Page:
January 23, 2018

GAO Report Finds FSIS Small Plant Inspections Inconsistent

usdaart-tbA report by the Government Accountability Office (GAO) has found that the USDA’s FSIS inspections of small plants are inconsistent. A small plant is defined as one that has 25 or fewer employees. FSIS completed most of the activities outlined in the Food, Conservation, and Energy Act of 2008 (the 2008 Farm Bill). The program mandated in that Act authorized a new meat and poultry inspection program to support interstate shipment of meat and poultry products from those smaller establishments.

FSIS issued program regulations in May 2011 for the new program, called the Cooperative Interstate Shipment (C)S program. As of January 31, 2013, three states – Ohio, North Dakota, and Wisconsin – and eight establishments in two of those states were participating in the program. But that division has not coordinated with other USDA agencies to provide outreach, education, and training. FSIS gave funds to four states to assess changes that would have to be made to inspection procedures to meet CIS requirements, but FSIS didn’t collect that information.

The federal coordinator for each state is supposed to visit CIS establishments with “appropriate frequency” and to submit a quarterly food safety compliance report on each establishment. Frequency is determined by factors such as complexity of operations, the schedule of operations, and the establishment’s performance under the program. These visits should be conducted at least once every 3 months.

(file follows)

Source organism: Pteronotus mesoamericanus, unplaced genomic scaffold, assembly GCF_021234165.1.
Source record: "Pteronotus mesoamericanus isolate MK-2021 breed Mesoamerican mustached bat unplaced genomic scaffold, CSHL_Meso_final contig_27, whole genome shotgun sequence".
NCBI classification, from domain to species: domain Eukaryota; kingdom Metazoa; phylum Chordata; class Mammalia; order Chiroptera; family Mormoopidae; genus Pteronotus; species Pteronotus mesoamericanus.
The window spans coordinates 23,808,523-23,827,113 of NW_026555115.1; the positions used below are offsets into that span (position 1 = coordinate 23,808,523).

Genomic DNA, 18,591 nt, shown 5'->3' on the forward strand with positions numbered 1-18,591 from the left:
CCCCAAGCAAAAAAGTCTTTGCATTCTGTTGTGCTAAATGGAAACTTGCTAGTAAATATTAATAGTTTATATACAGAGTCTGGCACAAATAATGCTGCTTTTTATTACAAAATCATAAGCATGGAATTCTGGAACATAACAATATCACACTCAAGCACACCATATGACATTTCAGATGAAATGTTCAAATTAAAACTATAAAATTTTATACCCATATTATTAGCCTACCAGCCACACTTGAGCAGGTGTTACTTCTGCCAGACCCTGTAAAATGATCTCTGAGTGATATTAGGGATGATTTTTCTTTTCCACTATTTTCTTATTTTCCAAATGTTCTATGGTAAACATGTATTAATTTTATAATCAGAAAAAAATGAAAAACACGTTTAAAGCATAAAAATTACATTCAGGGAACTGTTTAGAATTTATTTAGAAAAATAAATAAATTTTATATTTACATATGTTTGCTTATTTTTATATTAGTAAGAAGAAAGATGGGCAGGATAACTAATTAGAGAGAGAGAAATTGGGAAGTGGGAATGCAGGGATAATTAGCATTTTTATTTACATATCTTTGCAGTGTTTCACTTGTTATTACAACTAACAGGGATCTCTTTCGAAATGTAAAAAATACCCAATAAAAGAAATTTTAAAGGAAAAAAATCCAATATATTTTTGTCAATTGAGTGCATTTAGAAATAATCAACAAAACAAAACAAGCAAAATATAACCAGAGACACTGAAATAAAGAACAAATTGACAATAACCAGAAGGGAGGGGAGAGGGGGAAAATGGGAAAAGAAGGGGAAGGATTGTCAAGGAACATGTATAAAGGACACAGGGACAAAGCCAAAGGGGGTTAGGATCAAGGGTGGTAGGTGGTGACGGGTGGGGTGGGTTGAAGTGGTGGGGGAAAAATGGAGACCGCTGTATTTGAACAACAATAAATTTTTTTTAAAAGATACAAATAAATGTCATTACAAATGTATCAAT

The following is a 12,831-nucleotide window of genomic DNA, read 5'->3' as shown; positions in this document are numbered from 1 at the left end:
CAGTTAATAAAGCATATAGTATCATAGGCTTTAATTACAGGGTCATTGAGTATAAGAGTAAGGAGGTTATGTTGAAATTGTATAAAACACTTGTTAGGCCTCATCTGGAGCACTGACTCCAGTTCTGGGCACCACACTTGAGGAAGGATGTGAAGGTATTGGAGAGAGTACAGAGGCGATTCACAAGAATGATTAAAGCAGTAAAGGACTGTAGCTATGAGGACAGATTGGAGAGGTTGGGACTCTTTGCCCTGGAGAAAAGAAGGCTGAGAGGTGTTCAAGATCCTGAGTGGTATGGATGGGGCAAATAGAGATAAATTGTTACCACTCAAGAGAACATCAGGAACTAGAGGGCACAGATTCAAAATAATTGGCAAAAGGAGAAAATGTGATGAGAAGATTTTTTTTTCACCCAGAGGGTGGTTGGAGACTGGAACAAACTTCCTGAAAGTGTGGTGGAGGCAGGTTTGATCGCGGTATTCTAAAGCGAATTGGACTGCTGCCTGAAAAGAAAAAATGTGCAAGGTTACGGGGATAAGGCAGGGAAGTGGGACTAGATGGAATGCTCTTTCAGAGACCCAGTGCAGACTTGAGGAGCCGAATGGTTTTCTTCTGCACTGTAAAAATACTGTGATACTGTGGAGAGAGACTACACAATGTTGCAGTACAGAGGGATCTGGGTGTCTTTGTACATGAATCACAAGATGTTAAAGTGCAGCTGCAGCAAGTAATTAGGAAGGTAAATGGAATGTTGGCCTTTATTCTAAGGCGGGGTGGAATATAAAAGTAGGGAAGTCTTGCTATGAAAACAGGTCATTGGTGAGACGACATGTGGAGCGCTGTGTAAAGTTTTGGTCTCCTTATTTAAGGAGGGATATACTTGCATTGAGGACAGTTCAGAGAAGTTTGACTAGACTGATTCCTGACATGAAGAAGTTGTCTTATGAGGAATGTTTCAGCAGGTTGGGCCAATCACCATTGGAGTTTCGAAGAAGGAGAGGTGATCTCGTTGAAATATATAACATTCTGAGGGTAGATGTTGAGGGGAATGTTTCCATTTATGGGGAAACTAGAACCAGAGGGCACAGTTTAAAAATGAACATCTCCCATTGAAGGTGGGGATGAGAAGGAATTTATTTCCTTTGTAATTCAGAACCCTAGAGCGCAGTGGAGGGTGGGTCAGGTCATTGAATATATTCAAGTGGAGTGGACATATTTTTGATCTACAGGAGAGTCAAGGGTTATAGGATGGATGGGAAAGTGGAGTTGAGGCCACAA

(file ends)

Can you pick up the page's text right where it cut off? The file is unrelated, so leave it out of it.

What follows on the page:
But under the existing inspection programs, FSIS inspects establishments and issues a compliance report only about once every four years. No one was able to explain why FSIS has such different requirements for frequently of oversight visits and inspection reporting. The establishments use state inspectors to convey federal marks of inspection. Fiscal year 2013 agreements with states have a lesser standard than the CIS program.

GAO recommends that small establishments and states that are interested in the CIS program should obtain information and promote more consistency between CIS and existing inspection programs. The Secretary of Agriculture should direct the administrator of FSIS to ensure small establishments have the information they need, and require the technical assistance division to coordinate with other USDA agencies to provide outreach, education, and training to small establishments.

 

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